By Stacy Blackman
Throughout the business school application process, MBA candidates spend ample time filling out applications, writing essays and even honing interview skills to successfully gain admittance to their institution of choice. But it is equally important to prepare for the first year of coursework, which will have a long-reaching impact on your job prospects.
Whether you’re just starting to complete applications or you are about to embark on your first days as an MBA student, here are five ways to successfully prepare for your first year of business school.
• Attend all orientations and meet-and-greets: I can’t overemphasize the importance of choosing a school that instantly gives you a sense of community. One of the best ways to make the program feel like a perfect fit is to attend as many social mixers and orientation events that are planned for incoming students.
Welcome Weekend and other preterm social events are prime opportunities to begin connecting with your future cohorts. If you’ve participated in the MBA forums or followed other MBA applicants’ blogs, then you may already have a head start on building relationships with your class.
By spending time on campus weeks before the semester begins, you’ll also have time to familiarize yourself with the many resources available to students. This will give you an additional comfort level and allow you to adapt more quickly and focus your attention on other exciting opportunities that come your way.
If you live halfway around the world and aren’t able to come to campus early, find out if your program hosts a Facebook group for your class so you can start connecting with fellow students. If it doesn’t, offer to help set one up.
In the highly competitive MBA world, it’s common for first semester students to go through periods of self doubt. But in reality, the introvert has a natural advantage in making allies at b-schools. Extroverts who need to be heard will naturally seek out good, thoughtful listeners.
When introverts think about building their friendships and network during b-school, they should take the long view. While extroverts may make the strongest first impressions on their classmates, it’s the introverts who often make meaningful and lasting connections with less effort. Besides, many of the introvert’s skills – among them team building and problem-solving – are key to successful businesses.
LEARN TO MANAGE
• Maintain and build upon your existing network: The process of connecting with your new cohorts is the first step in building your existing network. But don’t forget to tend to your existing network once you’re admitted, though.
If you’ve stayed in touch with your favorite college professor or know anyone in your network who has gone to business school, this is the ideal time to reconnect and inform them of your own MBA plans. Ask for their advice on how to maximize your business school experience, and let them know your professional goals and the companies you’re interested in. You never know when a mutual connection can give you a leg up in recruiting.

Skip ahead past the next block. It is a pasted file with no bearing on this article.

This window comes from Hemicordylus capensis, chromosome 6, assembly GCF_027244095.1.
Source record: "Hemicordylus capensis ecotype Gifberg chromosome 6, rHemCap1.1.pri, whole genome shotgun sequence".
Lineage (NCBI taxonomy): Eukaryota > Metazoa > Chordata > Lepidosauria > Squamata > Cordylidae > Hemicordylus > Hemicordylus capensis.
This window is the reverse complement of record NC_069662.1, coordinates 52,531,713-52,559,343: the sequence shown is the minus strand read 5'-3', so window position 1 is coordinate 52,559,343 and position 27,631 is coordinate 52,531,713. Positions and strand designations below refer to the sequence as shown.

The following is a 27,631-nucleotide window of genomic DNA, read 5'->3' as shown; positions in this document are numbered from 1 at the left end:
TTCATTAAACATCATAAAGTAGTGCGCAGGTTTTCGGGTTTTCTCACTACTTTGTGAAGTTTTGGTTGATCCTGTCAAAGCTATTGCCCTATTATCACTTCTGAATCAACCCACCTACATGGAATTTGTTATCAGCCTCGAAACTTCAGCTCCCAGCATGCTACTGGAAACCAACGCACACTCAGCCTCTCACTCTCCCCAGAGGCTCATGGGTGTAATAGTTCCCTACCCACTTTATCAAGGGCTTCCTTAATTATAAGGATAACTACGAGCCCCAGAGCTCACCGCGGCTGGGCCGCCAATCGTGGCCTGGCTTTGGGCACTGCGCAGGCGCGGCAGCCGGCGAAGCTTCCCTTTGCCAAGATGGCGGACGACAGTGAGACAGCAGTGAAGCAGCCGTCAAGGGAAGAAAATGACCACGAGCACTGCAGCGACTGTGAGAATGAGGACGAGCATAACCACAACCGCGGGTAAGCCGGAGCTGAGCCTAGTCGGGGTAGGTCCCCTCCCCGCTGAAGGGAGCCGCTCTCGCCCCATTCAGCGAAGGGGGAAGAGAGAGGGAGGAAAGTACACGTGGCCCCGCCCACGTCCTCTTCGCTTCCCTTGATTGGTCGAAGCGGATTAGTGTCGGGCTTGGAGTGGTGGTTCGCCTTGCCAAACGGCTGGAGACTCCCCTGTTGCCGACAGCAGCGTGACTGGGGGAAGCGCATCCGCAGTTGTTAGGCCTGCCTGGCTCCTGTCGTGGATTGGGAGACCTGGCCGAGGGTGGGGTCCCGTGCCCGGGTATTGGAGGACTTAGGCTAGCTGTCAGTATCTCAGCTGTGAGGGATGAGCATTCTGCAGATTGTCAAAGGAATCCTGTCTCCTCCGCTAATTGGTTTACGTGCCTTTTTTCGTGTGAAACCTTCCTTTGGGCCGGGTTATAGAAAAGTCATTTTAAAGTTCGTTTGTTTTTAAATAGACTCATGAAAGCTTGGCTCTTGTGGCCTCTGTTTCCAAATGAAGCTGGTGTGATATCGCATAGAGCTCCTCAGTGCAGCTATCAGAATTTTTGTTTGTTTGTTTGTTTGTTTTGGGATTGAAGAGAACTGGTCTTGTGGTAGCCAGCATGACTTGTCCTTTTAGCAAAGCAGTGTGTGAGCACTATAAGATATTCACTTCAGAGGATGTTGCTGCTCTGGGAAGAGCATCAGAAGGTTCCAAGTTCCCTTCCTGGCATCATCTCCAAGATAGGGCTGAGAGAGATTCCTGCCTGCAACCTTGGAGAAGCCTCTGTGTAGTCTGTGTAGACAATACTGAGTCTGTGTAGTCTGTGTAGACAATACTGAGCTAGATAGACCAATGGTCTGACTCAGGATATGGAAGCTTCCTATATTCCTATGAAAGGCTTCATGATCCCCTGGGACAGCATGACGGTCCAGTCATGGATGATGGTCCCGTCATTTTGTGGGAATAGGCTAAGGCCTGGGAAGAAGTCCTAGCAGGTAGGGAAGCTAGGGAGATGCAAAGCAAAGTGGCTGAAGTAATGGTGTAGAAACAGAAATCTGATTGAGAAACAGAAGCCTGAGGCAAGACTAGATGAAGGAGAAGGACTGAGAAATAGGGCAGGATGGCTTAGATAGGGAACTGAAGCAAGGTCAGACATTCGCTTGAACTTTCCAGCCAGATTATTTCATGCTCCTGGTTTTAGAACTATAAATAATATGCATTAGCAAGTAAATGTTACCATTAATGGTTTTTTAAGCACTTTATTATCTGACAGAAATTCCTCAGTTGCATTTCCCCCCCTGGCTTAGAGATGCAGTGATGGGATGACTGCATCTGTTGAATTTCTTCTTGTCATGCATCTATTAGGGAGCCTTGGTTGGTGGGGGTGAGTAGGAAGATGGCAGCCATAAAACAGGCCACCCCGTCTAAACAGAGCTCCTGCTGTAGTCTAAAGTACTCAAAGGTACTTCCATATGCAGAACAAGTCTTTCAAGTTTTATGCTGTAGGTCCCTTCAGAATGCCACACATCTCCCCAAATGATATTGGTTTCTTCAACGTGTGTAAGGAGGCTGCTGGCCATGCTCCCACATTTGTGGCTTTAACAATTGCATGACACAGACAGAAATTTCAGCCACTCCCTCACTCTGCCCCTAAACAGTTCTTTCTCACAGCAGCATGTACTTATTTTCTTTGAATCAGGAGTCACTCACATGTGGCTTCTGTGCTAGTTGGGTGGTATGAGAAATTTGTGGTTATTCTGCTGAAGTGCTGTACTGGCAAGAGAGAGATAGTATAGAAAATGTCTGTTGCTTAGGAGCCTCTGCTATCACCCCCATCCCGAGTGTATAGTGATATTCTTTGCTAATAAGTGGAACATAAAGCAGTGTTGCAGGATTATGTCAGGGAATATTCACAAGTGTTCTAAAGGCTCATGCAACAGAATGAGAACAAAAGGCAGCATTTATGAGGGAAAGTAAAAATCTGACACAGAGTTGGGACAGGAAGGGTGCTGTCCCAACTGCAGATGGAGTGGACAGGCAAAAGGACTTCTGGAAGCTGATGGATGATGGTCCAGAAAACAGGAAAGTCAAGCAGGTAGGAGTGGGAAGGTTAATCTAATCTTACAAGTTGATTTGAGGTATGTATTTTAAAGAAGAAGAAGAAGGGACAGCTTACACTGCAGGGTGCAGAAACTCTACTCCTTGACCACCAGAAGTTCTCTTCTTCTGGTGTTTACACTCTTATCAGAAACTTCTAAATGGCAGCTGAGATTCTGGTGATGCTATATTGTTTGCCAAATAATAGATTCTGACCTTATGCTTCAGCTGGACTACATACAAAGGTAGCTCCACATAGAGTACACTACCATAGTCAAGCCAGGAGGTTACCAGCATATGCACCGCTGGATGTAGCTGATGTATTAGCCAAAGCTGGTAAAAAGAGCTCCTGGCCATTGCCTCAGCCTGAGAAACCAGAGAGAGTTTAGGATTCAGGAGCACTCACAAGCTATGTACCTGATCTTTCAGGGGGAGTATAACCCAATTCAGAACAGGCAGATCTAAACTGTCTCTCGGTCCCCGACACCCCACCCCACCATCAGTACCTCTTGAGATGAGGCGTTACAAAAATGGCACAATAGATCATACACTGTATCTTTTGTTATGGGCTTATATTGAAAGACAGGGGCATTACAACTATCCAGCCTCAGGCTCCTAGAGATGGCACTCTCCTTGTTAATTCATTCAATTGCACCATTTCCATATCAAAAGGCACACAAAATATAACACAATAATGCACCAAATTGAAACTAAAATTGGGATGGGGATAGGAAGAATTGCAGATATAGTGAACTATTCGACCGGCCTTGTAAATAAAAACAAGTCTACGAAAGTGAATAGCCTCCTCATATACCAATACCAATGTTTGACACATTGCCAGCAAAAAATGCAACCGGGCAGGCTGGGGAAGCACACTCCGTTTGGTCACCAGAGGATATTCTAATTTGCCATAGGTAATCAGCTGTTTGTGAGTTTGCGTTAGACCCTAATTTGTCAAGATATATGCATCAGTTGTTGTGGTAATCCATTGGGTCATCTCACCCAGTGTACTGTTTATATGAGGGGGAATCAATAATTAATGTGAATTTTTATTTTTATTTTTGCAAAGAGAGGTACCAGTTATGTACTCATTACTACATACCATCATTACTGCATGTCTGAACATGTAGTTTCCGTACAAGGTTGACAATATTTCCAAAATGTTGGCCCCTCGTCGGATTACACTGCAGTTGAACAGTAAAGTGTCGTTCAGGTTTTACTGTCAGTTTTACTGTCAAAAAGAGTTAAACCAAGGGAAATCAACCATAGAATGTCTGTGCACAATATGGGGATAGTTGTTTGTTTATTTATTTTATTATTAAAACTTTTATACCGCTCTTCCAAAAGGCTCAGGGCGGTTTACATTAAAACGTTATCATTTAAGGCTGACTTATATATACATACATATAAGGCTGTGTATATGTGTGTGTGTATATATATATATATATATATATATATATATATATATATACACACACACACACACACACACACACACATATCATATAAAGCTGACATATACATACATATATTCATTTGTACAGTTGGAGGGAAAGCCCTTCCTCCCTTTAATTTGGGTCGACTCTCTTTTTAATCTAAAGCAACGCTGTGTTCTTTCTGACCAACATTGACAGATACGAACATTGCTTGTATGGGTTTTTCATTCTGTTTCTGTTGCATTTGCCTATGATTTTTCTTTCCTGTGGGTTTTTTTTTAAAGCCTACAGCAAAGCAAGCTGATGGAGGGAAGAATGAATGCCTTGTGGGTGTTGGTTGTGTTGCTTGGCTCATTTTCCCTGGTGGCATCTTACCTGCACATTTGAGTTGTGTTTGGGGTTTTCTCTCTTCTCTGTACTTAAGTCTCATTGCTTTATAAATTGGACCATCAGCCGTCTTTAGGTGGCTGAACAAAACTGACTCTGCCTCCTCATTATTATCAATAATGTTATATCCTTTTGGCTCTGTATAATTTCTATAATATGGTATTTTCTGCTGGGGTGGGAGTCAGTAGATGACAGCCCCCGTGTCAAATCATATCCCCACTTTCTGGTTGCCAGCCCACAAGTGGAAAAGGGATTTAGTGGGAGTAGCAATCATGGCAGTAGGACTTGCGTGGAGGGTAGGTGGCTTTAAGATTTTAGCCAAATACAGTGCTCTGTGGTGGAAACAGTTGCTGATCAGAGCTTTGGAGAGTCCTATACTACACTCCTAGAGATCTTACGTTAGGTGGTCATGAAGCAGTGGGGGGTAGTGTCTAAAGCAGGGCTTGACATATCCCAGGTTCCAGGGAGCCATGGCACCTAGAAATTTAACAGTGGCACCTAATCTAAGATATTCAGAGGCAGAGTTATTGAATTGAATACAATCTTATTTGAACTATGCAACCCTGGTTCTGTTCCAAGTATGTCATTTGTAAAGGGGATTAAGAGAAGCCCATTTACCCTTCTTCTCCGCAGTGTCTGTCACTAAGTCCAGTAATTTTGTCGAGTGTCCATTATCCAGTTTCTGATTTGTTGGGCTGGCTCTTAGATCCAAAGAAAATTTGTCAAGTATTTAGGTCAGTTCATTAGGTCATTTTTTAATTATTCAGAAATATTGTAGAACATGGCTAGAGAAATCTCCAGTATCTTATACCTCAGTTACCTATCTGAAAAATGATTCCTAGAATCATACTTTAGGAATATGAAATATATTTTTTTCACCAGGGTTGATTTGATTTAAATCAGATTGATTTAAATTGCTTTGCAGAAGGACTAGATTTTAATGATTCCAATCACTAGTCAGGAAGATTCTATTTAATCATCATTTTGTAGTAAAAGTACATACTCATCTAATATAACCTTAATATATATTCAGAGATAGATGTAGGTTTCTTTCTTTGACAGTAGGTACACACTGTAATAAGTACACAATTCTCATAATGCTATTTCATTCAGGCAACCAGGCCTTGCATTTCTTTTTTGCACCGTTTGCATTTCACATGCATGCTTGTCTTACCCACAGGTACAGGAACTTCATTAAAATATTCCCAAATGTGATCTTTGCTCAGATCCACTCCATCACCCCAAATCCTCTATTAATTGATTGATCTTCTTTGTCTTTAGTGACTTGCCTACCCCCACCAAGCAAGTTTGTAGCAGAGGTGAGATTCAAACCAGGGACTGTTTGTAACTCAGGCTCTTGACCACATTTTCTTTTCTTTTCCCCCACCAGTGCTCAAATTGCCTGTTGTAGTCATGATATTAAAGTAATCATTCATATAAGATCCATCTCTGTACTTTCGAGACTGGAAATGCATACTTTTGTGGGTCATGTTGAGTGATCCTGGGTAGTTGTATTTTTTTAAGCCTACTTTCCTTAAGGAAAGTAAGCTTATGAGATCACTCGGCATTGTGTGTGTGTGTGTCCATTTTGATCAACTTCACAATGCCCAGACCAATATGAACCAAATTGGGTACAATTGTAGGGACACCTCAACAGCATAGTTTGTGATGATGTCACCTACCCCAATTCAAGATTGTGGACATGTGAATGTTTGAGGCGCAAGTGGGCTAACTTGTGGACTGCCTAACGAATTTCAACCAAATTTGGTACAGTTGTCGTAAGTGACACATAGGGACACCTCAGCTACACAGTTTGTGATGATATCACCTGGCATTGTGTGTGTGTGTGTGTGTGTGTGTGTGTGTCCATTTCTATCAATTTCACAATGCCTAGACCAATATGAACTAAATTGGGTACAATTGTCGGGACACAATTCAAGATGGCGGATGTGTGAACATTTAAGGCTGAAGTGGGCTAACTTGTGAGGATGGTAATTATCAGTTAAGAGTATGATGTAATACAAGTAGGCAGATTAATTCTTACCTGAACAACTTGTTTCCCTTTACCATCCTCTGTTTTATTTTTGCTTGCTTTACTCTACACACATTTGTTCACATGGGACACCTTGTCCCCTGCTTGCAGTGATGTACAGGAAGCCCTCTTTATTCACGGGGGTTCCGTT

• Prepare for recruiting season: The summer before business school is a great time to make a list of interesting companies that recruit at your campus. Research contacts at your target companies to see if you can arrange an informational interview.
If you revised your resume as part of your MBA application, now it’s time to go back and make sure the professional version of your resume is up-to-date. Take a look at your social media accounts, including your LinkedIn profile, to ensure each represents your passions and abilities in a professional way.
Once you have your shortlist in hand, set up a Google alert with each company name so that you’ll automatically receive news updates that will provide great material for your interviews with recruiters.
Try not to get too attached to one company, though. Competition is fierce, and recruiters will interview dozens of equally bright and qualified students for just a few available spots.
• Brush up on quantitative skills: A fair number of soon-to-be first-year students lack some basic quantitative skills. Many top MBA programs offer math camps for accepted students during the summer as a refresher of critical concepts.
Review the course syllabus online and purchase textbooks in advance, if you can. If you have any weak spots in this area, sign up for the math camp early so that you’re ready to hit the ground running once classes starts.
A growing number of students – even those with a finance background – have realized that these additional learning opportunities provide valuable time to network and bond with their future classmates before the rush of classes and recruiting hit in the fall.
• Ramp up your reading habits: First-year business school students read hundreds of pages a week to prepare for class discussions. If you haven’t had time to read anything longer than a Wall Street Journal article in the past couple years, now is the time to ease back into the practice to minimize fatigue.
If you don’t like to read, that’s all the more reason to start exercising those latent muscles now. An added bonus of extra reading is that you’ll likely become a much more interesting MBA student and potential summer hire to recruiters as a result.